Audubon Society teams with county schools
The Jamestown Audubon Society and the Warren County School District are working on a pilot science partnership program for the three schools in the northern attendance area.
Every classroom in Russell and Sugar Grove Elementary Schools will be involved, as will the seventh and eighth grades at Eisenhower Middle School.
Matt Jones, grant writer for the WCSD said, “The intent of the Audubon is to work with teachers in the three buildings to create a school-based program that is tied to Pennsylvania State Learning Standards, supports the new Common Core Curriculum, and enhances the local science curriculum by providing science-based nature education both in the classroom and in outdoor settings near the schools.”
Jennifer Schlick, program director at the Audubon Society said the pilot program will be funded by the Warren Community Foundation and the DeFrees Family Foundation. She added that they are hoping it will become a permanent program in the future.
Jones noted, “The pilot is funded through grants applied for and received by the Audubon. I would say that continuing the program would rely, at least partially, on continued funding of the program.” Schlick explained that Jones had investigated other sources to be sure grant funding efforts were not being duplicated.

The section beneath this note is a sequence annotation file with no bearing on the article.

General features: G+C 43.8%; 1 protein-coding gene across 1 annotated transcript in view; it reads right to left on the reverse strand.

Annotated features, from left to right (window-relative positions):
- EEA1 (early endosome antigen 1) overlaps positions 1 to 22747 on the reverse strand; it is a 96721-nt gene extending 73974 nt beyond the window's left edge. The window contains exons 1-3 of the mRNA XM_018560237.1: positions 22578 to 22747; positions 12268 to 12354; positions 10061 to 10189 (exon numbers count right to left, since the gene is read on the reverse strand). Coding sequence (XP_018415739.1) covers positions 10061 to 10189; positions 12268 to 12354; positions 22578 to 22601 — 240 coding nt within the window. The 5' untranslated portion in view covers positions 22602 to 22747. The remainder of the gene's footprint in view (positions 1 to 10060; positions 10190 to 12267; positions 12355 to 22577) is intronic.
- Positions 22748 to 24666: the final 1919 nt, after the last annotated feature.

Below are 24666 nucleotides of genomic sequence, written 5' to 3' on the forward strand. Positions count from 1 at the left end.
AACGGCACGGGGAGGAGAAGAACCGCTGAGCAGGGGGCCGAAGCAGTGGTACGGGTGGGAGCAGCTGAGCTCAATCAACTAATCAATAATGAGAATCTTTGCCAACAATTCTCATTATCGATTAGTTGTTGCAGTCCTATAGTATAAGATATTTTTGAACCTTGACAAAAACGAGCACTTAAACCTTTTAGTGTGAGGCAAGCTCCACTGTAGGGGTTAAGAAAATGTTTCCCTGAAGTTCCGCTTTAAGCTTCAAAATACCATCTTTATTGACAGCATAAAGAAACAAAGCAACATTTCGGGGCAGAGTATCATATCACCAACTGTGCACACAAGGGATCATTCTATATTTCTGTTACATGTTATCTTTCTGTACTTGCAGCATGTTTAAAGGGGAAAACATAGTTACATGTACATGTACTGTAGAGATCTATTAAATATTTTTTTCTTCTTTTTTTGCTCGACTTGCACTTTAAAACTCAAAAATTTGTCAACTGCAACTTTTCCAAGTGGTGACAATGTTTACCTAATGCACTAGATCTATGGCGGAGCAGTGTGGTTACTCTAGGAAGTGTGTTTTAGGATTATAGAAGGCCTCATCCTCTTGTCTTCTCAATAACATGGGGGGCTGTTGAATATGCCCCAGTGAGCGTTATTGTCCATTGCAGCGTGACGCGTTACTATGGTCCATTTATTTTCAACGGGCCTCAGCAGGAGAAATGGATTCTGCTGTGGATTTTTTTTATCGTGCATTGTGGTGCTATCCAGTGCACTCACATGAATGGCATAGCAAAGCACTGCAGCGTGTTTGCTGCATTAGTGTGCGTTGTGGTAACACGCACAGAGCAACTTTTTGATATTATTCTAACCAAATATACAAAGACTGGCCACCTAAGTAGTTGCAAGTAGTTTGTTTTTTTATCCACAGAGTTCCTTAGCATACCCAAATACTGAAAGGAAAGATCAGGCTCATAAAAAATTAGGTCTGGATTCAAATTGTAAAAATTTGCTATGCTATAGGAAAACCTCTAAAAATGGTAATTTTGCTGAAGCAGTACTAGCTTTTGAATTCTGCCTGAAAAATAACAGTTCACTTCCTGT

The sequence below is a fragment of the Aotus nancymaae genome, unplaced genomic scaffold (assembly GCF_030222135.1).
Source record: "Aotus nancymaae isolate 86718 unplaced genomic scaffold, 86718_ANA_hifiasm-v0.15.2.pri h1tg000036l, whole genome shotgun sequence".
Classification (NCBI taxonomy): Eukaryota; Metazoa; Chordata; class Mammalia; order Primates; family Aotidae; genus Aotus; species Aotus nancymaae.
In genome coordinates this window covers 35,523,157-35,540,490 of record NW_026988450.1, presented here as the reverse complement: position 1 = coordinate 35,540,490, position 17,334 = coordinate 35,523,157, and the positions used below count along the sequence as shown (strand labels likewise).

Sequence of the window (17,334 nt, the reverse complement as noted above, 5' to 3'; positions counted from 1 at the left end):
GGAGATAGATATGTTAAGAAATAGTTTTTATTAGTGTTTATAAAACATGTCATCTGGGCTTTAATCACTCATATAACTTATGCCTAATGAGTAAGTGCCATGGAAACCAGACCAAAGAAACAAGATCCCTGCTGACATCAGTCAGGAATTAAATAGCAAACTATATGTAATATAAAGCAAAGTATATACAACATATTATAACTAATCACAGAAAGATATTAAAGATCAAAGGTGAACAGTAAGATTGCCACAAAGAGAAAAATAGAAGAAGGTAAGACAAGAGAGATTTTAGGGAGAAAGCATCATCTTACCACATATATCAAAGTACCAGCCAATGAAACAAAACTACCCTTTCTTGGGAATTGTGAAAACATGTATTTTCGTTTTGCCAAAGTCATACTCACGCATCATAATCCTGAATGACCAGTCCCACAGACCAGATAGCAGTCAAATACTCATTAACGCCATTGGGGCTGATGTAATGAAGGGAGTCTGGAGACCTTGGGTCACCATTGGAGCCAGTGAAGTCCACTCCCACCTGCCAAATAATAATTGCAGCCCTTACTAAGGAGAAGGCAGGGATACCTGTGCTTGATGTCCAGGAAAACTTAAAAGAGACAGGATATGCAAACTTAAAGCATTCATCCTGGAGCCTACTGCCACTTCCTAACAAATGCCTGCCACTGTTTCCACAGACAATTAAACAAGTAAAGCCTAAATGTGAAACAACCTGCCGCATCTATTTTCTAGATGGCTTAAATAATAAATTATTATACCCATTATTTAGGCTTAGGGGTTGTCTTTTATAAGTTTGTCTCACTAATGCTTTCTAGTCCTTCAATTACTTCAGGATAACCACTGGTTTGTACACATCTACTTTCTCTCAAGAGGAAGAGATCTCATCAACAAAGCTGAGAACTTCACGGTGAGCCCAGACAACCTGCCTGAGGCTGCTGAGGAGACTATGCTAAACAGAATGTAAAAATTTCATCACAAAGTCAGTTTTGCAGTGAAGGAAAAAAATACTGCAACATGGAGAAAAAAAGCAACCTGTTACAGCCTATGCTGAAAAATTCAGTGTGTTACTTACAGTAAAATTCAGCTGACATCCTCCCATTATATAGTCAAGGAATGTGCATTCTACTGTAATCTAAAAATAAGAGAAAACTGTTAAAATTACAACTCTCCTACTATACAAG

Beginning in mid-February, two senior naturalists from the society, Sarah Hatfield and Jeff Tome will visit each elementary classroom twice and the Eisenhower classrooms once. There will then be a field trip outside the schools for the students, “To shine a light on what kids see in their own backyards,” Schlick said.
Depending on how things work out, part of the program could be held next fall.
“The timing is excellent, with Sugar Grove and Russell moving to Eisenhower,” she said, because the Eco-lab already located at EMHS can be utilized for field trips.
Generally, the subjects taught will be about nature. As an example, she said the second grade classes could explore wetland life cycles. “They are amazed that there are leopard frogs here.”
She explained that they first will meet with the teachers to insure that the program meshes with what is already being taught in science class. “Our desire is to be in a partnership with the teachers, and not be just guest speakers,” she added.
If the program is continued in the future, it will be used to enhance the general curriculum Schlick said, “It lends itself well to Common Core, with communication and reading skills.”
She said because of difficulty with the rules in transporting students across state lines, that the field work would be done in Pennsylvania, but “We would love to encourage families to come up and see what we have to offer,” referring to the Audubon Sanctuary on Riverside Road, just across the state line.
A similar program has been ongoing in Chautauqua County for decades, she noted.